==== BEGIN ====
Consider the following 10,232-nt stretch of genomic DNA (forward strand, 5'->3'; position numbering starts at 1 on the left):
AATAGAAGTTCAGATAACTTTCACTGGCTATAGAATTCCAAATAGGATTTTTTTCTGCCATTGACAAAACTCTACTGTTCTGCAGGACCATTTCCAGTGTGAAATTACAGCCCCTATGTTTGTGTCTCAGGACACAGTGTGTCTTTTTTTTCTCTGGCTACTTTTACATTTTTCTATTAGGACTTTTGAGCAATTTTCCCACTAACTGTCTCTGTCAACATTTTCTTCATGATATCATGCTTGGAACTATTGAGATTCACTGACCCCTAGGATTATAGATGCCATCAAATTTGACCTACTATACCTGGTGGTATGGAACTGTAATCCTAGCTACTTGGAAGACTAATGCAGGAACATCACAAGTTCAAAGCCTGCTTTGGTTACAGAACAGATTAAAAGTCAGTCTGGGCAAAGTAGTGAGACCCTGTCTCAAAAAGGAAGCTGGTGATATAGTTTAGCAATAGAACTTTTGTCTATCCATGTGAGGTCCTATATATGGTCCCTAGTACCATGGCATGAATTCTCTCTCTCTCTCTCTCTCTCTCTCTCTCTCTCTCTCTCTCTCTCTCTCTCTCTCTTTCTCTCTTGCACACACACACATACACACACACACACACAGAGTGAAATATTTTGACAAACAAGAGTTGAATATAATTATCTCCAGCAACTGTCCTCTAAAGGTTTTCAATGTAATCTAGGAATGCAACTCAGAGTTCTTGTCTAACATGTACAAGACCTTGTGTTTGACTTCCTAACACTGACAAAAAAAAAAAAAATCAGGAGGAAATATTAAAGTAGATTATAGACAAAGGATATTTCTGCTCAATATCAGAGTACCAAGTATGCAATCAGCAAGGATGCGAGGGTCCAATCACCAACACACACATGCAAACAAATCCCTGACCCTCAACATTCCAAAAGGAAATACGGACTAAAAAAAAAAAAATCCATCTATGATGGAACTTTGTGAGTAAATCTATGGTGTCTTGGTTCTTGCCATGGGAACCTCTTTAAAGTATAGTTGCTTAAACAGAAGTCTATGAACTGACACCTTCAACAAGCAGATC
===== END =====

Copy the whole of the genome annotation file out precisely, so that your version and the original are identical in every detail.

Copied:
Consider the following 10,232-nt stretch of genomic DNA (forward strand, 5'->3'; position numbering starts at 1 on the left):
AATAGAAGTTCAGATAACTTTCACTGGCTATAGAATTCCAAATAGGATTTTTTTCTGCCATTGACAAAACTCTACTGTTCTGCAGGACCATTTCCAGTGTGAAATTACAGCCCCTATGTTTGTGTCTCAGGACACAGTGTGTCTTTTTTTTCTCTGGCTACTTTTACATTTTTCTATTAGGACTTTTGAGCAATTTTCCCACTAACTGTCTCTGTCAACATTTTCTTCATGATATCATGCTTGGAACTATTGAGATTCACTGACCCCTAGGATTATAGATGCCATCAAATTTGACCTACTATACCTGGTGGTATGGAACTGTAATCCTAGCTACTTGGAAGACTAATGCAGGAACATCACAAGTTCAAAGCCTGCTTTGGTTACAGAACAGATTAAAAGTCAGTCTGGGCAAAGTAGTGAGACCCTGTCTCAAAAAGGAAGCTGGTGATATAGTTTAGCAATAGAACTTTTGTCTATCCATGTGAGGTCCTATATATGGTCCCTAGTACCATGGCATGAATTCTCTCTCTCTCTCTCTCTCTCTCTCTCTCTCTCTCTCTCTCTCTCTCTCTCTCTCTTTCTCTCTTGCACACACACACATACACACACACACACACAGAGTGAAATATTTTGACAAACAAGAGTTGAATATAATTATCTCCAGCAACTGTCCTCTAAAGGTTTTCAATGTAATCTAGGAATGCAACTCAGAGTTCTTGTCTAACATGTACAAGACCTTGTGTTTGACTTCCTAACACTGACAAAAAAAAAAAAAATCAGGAGGAAATATTAAAGTAGATTATAGACAAAGGATATTTCTGCTCAATATCAGAGTACCAAGTATGCAATCAGCAAGGATGCGAGGGTCCAATCACCAACACACACATGCAAACAAATCCCTGACCCTCAACATTCCAAAAGGAAATACGGACTAAAAAAAAAAAAATCCATCTATGATGGAACTTTGTGAGTAAATCTATGGTGTCTTGGTTCTTGCCATGGGAACCTCTTTAAAGTATAGTTGCTTAAACAGAAGTCTATGAACTGACACCTTCAACAAGCAGATC